Locks have been around for thousands of years. Probably as long as there have been valuables that people wanted to protect, locks — in some form — have been there to keep things secure.

You probably encounter all sorts of locks every day. From combination locks on school lockers to deadbolt locks on front doors, locks are all around us.

Today there are many different kinds of locks. Some are very simple locks that open with a key or a combination of numbers. Others are extremely complicated locks that open with fingerprints or special electronic keycards. Today’s locks feature many different types of mechanical and technological systems to increase security.

To get a basic understanding of how locks work, let’s take a look at two common types of locks: combination locks and pin-and-tumbler locks. These common locks are the ones you’re most likely to see on a day-to-day basis.

Combination locks can be found in all sorts of places. From gym lockers to shed doors to secret diaries, combination locks allow their contents to be accessed only by those who know the secret combination of numbers that will open the lock.

A typical combination padlock, for example, contains a wheel pack. The wheel pack contains one wheel for each number in the combination. Each wheel in the wheel pack has a small tab — called a wheel fly — on each of its sides.

As you turn the combination dial, a spindle that extends through the wheel pack turns a drive cam. As the drive cam turns, an attached drive pin makes contact with the wheel fly on the nearest wheel.

As you continue to dial in the correct combination, the wheel fly on each subsequent wheel makes contact until all the wheels are spinning. When you get to the last digit of the combination, all wheels will be lined up perfectly.

Notches cut into each wheel will also be aligned. These notches form a gap that will allow the lock to release and open.

Pin-and-tumbler locks are different, because they require a key to unlock them. Basic pin-and-tumbler locks have several spring-loaded pins inside a series of small cylinders.

When the right key slides into a pin-and-tumbler lock, the pointed teeth and notches on the blade of the key allow the spring-loaded pins to move up and down until they line up with a track called the shear line. When the pins align with the shear line, the cylinder can turn and the lock will open.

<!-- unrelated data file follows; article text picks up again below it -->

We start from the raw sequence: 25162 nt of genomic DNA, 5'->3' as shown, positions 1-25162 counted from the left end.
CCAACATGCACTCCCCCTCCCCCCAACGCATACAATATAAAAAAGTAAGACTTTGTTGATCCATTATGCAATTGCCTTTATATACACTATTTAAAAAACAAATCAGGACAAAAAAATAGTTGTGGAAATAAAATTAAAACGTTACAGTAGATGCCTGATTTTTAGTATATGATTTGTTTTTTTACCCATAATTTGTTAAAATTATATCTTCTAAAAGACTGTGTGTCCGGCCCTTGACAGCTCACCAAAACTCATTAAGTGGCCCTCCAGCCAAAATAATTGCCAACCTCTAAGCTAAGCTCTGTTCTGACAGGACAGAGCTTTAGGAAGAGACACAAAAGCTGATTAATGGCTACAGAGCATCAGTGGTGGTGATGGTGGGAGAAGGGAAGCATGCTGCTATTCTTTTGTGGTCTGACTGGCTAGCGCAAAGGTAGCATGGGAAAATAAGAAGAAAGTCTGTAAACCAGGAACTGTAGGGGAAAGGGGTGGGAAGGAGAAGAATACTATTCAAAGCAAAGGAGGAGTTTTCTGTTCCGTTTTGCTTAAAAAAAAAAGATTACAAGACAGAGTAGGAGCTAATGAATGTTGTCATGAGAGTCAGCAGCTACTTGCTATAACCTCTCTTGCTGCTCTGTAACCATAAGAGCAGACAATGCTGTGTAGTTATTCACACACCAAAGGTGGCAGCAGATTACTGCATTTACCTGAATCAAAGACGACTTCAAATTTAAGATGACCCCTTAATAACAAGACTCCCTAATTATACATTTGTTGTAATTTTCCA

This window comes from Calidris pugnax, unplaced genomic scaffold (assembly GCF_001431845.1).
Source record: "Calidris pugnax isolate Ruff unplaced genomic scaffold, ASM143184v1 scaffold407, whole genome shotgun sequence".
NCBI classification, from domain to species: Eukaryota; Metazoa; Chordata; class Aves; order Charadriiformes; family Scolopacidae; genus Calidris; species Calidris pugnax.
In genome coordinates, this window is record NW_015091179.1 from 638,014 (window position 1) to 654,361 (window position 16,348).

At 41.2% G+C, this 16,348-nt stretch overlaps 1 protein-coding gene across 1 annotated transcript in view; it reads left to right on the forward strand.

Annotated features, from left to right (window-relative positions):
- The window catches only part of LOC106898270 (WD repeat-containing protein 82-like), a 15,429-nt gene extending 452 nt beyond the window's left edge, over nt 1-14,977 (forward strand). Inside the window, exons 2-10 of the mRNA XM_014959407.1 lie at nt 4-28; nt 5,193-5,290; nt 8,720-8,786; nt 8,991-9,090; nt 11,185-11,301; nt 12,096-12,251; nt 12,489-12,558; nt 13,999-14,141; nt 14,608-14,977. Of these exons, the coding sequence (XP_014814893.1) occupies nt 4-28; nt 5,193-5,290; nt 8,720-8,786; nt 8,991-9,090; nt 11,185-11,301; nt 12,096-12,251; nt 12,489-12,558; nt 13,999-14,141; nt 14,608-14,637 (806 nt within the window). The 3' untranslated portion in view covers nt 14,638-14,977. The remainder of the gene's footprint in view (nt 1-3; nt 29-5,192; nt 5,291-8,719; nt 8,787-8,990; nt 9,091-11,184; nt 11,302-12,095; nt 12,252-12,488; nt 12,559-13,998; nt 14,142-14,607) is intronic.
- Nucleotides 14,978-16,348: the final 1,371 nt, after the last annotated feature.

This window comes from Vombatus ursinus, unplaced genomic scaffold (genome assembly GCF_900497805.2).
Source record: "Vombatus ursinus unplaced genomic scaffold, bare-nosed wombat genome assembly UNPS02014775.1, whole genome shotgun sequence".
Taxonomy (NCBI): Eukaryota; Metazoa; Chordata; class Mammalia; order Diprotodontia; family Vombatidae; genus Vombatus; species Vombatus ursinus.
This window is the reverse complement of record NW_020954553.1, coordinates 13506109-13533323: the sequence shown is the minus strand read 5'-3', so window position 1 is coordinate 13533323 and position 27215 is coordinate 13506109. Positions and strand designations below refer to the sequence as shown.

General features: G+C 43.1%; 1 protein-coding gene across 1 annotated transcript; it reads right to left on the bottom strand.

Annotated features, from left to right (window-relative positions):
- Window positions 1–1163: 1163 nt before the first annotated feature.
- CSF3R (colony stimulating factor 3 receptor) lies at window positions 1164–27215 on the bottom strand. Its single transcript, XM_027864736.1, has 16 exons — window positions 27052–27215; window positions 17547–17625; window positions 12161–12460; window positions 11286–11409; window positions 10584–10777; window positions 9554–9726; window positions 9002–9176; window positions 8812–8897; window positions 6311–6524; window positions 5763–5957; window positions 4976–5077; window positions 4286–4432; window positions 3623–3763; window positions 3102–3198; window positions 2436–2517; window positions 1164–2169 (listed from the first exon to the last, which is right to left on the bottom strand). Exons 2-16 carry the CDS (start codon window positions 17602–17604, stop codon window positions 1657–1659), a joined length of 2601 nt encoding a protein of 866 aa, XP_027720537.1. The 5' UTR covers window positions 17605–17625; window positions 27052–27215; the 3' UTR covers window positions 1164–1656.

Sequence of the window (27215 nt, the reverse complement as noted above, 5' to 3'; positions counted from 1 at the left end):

If you don’t have the right key, one or more of the pins will remain in the way of the shear line. This will prevent the cylinder from turning and the lock will remain closed.

62 Join the Discussion

1 Star2 Stars3 Stars4 Stars5 Stars  (29 votes, avg. 3.62 out of 5)
    • Thank you! We are already having a nice day today, Nour! Do you know why? It’s because we are reading all the AWESOME comments our Wonder Friends (like you) have left for us! 87 locks is a LOT of locks! Thank you for sharing that you counted all of yours! :-)

  1. Now I know how the keys are made! That’s actually really interesting how they are made. I used to think that the keys took longer to make, but I guess not.

    Have you thought about making that blog I asked for?

    • We sure have, Moises! We left you a reply to your comment where you suggested that there be a Wonder about the Illuminati and other secret societies. Did you read it yet? We hope so! We really listen to each and every suggestion our Wonder Friends give us about what they think future Wonders of the Day should be! It takes a good bit of time, research and extra WONDERing to turn a great idea from a Wonder Friend into a Wonder of the Day® that all Wonder Friends can enjoy! We appreciate your suggestion very much! :-)

  2. This video was really cool. Now I know if i get locked out, I will know what to do. I love your wonders. They teach me something every time I watch them. Thanks You For Another WONDER, WONDEROPOLIS!

    • Your comment just made our day, Dominque! Thank you for the nice things you said. We like hearing that you learned some new things about locks today! We’re also so happy to hear that you love visiting Wonderopolis! :-)

  3. Locks are something on a door, on a car, or on a garage. I learned that there are two types of locks, key locks and combination. One time, my dad told me when he was a kid, someone stole his game. Sometimes I think someone is in my house. I make sure I lock the door and the gate is closed and locked. Stay safe, kids! :)